A Christchurch-based property chief expressed shock at the scale of Canterbury building company liquidations but says it shows problems with the sector.

John Hare, chief executive of Holmes Group and the former principal engineering adviser to the Canterbury Earthquake Recovery Authority, said the scale of collapses took him aback but he was well aware of the issues.

"I must admit, the numbers surprised me but I'm not surprised it's happening," Hare said.

He was reacting to a Stuff report today on sector failures.


"More than 60 construction-related Christchurch companies have been liquidated this year, owing creditors an estimated $40 million. Analysis of hundreds of insolvency records found about 160 companies in the building industry registered in Canterbury have gone bust since January 2015. The building industry's woes have been well-publicised, with the collapse of firms including Stonewood Homes, H & R Garlick, Goodlife Homes and Urban Construction," Stuff reported.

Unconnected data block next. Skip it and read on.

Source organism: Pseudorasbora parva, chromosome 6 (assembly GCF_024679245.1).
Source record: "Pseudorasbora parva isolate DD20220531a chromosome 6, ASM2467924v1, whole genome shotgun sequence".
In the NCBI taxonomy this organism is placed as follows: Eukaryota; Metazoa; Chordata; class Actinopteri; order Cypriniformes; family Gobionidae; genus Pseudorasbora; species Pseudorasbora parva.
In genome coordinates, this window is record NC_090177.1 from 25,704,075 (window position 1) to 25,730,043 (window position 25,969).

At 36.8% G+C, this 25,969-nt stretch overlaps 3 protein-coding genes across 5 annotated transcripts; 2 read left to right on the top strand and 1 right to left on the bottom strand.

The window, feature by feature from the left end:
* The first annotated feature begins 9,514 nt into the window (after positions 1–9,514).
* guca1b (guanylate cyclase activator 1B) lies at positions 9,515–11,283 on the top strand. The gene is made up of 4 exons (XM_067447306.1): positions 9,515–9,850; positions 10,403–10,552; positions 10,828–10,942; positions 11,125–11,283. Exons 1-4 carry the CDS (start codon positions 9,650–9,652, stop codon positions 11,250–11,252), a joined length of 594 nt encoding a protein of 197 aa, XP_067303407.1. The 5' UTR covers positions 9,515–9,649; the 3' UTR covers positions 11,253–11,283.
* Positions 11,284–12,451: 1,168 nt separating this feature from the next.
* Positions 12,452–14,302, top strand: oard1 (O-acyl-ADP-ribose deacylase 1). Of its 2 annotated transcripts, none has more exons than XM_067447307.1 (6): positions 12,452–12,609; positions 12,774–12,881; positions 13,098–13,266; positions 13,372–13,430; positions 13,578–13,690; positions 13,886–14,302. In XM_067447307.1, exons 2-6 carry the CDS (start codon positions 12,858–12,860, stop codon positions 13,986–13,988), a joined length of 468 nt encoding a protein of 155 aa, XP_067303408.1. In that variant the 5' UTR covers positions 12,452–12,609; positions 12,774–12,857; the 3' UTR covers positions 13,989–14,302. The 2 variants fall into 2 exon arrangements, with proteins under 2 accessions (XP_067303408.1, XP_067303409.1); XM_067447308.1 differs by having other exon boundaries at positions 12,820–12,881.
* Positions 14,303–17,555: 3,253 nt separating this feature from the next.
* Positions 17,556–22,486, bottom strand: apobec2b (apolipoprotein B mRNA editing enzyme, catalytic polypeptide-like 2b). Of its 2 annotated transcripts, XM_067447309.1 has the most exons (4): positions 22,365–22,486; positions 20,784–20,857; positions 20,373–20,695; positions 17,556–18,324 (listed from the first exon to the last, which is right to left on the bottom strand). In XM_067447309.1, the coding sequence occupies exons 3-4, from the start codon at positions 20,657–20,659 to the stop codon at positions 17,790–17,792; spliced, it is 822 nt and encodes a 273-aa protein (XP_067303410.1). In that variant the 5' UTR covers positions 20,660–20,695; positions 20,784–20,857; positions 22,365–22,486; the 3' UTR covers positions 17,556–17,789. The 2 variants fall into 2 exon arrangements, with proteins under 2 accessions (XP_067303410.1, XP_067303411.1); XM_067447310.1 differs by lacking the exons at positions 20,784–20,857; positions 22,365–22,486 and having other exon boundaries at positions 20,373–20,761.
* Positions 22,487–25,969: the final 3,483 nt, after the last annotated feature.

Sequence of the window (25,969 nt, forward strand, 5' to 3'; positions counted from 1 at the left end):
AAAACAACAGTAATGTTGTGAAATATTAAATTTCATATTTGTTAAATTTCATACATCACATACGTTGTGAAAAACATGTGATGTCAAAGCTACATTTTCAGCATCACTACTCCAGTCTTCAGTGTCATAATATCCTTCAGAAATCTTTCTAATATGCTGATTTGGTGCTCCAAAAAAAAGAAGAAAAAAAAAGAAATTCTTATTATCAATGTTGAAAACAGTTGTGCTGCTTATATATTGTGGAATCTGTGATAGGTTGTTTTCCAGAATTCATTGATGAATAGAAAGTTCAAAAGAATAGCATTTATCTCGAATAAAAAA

Hare said he knew of the issues.

"We had earthquakes and suddenly it became a goldrush and to be a contractor you only needed to have a ute and a dog, as the saying goes. A number of people saw an opportunity, thought they could go into business and 'it's great, there's EQC funding and it's a gravy train'."

"Maybe it was, maybe it wasn't. They did slap-dash work and got called back three times and they had mountains of work. Tradesmen were driving all over town with nothing getting finished and it just became an escalating cycle," Hare said.

The scale of repairs to more than 65,000 residences was unprecedented in New Zealand, he said, "in a city without the capability for that."

Ivan Stanicich, Canterbury Registered Master Builders president, said he was not surprised by the scale of liquidations Stuff had reported.

"Not at all. It's just a numbers game. The more work you do, the more problems you have. The issue is more the boom-bust cycle. I've been in the business 36 years and we've continually had boom-bust cycles," Stanicich said, warning that Auckland could suffer the same fate in time.

He called for better training and more skills to smooth the cycles.


Demand in Canterbury had been too high "and the supply of quality labour too low. Master Builders has been concerned about this for several years. It's very hard to upscale quickly to cope. You can't do it," Stanicich said.

Commerce and Consumer Affairs Minister Paul Goldsmith this month issued the first part of an insolvency law review, including measures to address issues around voluntary liquidations.

Insolvency practitioners were under-regulated, that document said, recommended a new licensing body be formed and that companies or shareholders should not be able to appoint liquidators.